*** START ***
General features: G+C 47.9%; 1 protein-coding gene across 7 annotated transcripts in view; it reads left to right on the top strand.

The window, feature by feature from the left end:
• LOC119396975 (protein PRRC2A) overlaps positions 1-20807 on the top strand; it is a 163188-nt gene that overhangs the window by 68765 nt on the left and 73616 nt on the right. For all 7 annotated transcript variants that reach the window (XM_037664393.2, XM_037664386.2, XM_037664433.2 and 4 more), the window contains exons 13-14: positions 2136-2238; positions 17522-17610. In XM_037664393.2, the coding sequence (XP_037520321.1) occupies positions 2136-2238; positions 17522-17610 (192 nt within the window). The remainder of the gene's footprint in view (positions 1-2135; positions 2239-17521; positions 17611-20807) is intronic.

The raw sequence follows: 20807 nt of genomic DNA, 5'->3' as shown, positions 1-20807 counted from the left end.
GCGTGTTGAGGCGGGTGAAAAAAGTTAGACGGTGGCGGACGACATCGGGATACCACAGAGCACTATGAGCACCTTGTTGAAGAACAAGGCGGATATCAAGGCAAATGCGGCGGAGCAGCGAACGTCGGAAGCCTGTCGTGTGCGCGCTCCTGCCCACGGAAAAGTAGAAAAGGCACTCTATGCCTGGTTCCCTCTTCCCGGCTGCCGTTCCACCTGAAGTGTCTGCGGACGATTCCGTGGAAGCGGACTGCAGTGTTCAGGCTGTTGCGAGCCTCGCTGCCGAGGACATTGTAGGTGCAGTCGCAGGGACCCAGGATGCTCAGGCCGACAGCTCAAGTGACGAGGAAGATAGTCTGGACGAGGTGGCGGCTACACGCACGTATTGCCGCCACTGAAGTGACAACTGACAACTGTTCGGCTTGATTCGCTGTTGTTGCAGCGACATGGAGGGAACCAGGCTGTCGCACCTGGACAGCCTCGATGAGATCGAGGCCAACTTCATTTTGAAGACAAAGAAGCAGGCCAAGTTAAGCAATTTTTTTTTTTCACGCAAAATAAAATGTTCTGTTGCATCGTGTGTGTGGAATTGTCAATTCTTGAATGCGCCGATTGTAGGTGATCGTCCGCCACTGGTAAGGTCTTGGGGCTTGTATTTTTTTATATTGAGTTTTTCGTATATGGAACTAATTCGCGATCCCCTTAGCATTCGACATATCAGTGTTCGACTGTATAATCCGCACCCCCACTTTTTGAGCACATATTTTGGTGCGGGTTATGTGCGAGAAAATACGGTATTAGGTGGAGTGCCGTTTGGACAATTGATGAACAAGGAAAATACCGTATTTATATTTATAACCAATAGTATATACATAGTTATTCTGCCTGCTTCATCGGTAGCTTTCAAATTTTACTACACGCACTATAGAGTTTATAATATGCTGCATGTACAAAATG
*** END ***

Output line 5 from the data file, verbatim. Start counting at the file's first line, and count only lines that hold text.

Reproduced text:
GCGTGTTGAGGCGGGTGAAAAAAGTTAGACGGTGGCGGACGACATCGGGATACCACAGAGCACTATGAGCACCTTGTTGAAGAACAAGGCGGATATCAAGGCAAATGCGGCGGAGCAGCGAACGTCGGAAGCCTGTCGTGTGCGCGCTCCTGCCCACGGAAAAGTAGAAAAGGCACTCTATGCCTGGTTCCCTCTTCCCGGCTGCCGTTCCACCTGAAGTGTCTGCGGACGATTCCGTGGAAGCGGACTGCAGTGTTCAGGCTGTTGCGAGCCTCGCTGCCGAGGACATTGTAGGTGCAGTCGCAGGGACCCAGGATGCTCAGGCCGACAGCTCAAGTGACGAGGAAGATAGTCTGGACGAGGTGGCGGCTACACGCACGTATTGCCGCCACTGAAGTGACAACTGACAACTGTTCGGCTTGATTCGCTGTTGTTGCAGCGACATGGAGGGAACCAGGCTGTCGCACCTGGACAGCCTCGATGAGATCGAGGCCAACTTCATTTTGAAGACAAAGAAGCAGGCCAAGTTAAGCAATTTTTTTTTTTCACGCAAAATAAAATGTTCTGTTGCATCGTGTGTGTGGAATTGTCAATTCTTGAATGCGCCGATTGTAGGTGATCGTCCGCCACTGGTAAGGTCTTGGGGCTTGTATTTTTTTATATTGAGTTTTTCGTATATGGAACTAATTCGCGATCCCCTTAGCATTCGACATATCAGTGTTCGACTGTATAATCCGCACCCCCACTTTTTGAGCACATATTTTGGTGCGGGTTATGTGCGAGAAAATACGGTATTAGGTGGAGTGCCGTTTGGACAATTGATGAACAAGGAAAATACCGTATTTATATTTATAACCAATAGTATATACATAGTTATTCTGCCTGCTTCATCGGTAGCTTTCAAATTTTACTACACGCACTATAGAGTTTATAATATGCTGCATGTACAAAATG